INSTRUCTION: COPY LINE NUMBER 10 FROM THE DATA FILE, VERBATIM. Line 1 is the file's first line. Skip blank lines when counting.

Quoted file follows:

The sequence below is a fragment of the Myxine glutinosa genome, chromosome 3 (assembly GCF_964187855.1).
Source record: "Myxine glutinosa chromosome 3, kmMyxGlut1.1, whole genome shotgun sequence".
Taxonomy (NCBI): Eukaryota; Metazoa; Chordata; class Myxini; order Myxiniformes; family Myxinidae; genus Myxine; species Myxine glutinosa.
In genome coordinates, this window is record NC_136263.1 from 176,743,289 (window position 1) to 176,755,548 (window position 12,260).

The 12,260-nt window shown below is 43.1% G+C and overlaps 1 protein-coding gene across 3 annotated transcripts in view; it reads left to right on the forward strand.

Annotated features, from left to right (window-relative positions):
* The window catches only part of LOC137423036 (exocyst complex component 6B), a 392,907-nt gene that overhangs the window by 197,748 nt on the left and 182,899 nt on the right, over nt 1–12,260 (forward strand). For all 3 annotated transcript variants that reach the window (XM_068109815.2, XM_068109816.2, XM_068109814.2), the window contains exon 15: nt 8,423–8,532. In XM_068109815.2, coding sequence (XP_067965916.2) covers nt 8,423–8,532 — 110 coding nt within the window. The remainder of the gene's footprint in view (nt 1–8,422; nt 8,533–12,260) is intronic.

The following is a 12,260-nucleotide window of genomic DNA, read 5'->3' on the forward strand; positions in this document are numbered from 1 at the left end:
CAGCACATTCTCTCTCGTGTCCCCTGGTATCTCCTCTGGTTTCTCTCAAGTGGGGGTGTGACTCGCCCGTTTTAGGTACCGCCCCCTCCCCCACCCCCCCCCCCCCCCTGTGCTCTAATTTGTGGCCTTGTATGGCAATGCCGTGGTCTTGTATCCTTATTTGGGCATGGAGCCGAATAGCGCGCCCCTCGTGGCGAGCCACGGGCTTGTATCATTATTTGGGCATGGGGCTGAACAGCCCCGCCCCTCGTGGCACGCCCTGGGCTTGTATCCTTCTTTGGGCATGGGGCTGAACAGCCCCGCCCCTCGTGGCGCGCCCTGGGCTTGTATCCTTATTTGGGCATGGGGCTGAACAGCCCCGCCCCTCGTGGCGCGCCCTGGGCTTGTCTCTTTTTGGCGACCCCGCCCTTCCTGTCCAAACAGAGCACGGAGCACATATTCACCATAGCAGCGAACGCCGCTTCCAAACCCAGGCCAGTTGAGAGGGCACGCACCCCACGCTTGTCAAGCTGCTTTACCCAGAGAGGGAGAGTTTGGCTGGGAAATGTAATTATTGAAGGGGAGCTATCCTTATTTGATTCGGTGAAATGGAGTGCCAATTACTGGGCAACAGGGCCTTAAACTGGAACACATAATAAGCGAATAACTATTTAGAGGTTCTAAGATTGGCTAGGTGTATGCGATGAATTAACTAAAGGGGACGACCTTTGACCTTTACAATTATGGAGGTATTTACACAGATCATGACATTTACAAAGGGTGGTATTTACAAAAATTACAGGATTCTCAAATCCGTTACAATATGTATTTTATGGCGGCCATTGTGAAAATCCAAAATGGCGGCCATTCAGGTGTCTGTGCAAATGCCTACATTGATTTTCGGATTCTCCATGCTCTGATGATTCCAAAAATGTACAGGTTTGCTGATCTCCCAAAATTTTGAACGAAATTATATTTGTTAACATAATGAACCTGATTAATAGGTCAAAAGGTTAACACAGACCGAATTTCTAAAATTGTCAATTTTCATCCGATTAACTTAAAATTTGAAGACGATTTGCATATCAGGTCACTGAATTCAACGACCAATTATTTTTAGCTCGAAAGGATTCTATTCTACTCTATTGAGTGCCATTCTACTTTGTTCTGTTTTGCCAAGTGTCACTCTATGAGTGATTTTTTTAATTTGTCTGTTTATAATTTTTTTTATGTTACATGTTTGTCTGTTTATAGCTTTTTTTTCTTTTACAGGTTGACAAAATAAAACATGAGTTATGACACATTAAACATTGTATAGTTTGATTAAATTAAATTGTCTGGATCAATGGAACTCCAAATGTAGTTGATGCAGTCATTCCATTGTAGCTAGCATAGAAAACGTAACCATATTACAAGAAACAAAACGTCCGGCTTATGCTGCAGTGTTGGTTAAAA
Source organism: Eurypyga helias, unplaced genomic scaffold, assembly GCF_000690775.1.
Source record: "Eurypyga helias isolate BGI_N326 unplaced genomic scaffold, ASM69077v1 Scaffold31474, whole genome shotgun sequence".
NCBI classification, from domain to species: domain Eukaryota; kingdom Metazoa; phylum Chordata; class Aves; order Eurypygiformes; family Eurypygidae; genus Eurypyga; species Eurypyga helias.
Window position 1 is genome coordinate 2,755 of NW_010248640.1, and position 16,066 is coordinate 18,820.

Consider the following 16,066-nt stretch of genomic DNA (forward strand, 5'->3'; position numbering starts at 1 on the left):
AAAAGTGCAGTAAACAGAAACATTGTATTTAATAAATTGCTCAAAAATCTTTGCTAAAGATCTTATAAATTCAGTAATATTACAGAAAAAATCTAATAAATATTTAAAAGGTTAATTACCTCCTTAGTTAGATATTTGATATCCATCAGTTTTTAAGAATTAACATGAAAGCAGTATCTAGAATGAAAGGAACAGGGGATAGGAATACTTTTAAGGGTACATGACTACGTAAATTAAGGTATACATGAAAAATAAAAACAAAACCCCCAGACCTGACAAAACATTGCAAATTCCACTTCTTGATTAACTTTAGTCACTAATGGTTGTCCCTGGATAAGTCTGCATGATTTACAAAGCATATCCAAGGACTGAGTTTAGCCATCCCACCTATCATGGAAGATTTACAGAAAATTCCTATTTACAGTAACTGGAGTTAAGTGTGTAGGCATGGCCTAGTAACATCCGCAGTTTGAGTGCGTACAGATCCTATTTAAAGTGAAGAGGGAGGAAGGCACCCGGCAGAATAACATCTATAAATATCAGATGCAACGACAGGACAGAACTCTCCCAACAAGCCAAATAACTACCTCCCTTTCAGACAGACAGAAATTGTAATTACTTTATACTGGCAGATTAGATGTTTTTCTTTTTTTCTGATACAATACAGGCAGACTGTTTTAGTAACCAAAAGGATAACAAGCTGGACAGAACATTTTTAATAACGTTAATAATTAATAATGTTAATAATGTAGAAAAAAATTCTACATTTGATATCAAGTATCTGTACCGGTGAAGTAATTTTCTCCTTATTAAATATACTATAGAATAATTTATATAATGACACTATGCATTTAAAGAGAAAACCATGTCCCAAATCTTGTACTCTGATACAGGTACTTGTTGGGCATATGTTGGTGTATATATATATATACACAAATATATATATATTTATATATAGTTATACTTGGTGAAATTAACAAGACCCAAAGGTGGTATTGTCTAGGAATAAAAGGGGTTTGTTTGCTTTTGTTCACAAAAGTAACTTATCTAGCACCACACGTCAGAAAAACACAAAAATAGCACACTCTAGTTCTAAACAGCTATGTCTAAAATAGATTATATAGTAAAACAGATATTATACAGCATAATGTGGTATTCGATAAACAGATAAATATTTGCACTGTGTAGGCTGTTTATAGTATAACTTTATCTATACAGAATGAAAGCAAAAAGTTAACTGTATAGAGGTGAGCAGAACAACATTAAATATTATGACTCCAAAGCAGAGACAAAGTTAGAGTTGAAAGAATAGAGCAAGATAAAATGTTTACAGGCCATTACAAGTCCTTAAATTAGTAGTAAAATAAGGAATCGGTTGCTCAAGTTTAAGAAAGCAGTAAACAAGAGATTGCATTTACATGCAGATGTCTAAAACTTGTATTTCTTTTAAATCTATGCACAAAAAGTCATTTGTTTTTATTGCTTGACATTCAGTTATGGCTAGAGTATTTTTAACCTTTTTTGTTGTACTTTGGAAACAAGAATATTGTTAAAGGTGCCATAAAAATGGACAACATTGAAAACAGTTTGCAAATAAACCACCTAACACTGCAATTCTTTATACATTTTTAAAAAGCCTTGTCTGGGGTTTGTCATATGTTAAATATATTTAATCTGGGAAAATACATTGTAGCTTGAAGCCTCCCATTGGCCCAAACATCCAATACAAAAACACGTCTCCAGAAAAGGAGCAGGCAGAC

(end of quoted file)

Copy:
Source organism: Eurypyga helias, unplaced genomic scaffold, assembly GCF_000690775.1.